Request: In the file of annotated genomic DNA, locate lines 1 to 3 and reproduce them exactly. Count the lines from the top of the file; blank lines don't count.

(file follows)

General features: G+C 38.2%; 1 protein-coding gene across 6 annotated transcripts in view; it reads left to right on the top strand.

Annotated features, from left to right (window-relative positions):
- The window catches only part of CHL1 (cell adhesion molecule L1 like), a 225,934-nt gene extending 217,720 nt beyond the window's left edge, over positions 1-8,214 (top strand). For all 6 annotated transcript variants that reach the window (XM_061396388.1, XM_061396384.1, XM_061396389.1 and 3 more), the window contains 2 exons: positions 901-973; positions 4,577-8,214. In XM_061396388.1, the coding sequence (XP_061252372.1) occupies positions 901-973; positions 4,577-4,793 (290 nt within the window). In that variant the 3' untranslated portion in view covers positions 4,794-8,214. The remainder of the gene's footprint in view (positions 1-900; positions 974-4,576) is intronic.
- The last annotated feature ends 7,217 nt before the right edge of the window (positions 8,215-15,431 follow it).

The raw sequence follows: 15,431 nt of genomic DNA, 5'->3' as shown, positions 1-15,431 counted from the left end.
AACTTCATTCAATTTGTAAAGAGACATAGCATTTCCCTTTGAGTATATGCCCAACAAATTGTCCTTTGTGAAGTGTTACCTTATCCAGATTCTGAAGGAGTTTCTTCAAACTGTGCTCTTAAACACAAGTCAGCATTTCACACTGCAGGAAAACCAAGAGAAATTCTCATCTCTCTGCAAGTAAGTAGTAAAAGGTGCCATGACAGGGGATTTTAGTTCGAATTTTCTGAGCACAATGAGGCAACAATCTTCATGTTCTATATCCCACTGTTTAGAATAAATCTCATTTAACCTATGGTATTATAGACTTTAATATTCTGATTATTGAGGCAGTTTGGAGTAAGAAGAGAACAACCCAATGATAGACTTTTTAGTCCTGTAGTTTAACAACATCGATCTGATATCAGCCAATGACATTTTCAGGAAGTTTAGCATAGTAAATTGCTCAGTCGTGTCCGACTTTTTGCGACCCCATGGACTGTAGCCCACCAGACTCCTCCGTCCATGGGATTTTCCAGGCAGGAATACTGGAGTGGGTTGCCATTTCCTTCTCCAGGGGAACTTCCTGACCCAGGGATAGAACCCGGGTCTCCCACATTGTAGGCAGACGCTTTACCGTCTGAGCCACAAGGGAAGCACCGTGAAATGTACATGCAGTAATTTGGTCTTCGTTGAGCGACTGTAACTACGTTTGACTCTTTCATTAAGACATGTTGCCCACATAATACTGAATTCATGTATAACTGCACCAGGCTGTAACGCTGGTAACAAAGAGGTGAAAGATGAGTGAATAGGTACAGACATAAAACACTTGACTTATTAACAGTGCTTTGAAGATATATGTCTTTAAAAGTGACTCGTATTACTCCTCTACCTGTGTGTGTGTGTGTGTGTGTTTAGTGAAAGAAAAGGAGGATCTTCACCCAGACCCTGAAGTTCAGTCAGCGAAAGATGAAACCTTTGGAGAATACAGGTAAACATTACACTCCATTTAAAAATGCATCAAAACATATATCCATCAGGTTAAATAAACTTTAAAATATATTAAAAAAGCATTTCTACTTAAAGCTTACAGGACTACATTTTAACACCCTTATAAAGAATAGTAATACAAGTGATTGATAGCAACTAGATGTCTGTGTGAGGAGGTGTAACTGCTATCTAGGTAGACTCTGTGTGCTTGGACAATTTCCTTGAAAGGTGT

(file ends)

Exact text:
General features: G+C 38.2%; 1 protein-coding gene across 6 annotated transcripts in view; it reads left to right on the top strand.

Annotated features, from left to right (window-relative positions):
- The window catches only part of CHL1 (cell adhesion molecule L1 like), a 225,934-nt gene extending 217,720 nt beyond the window's left edge, over positions 1-8,214 (top strand). For all 6 annotated transcript variants that reach the window (XM_061396388.1, XM_061396384.1, XM_061396389.1 and 3 more), the window contains 2 exons: positions 901-973; positions 4,577-8,214. In XM_061396388.1, the coding sequence (XP_061252372.1) occupies positions 901-973; positions 4,577-4,793 (290 nt within the window). In that variant the 3' untranslated portion in view covers positions 4,794-8,214. The remainder of the gene's footprint in view (positions 1-900; positions 974-4,576) is intronic.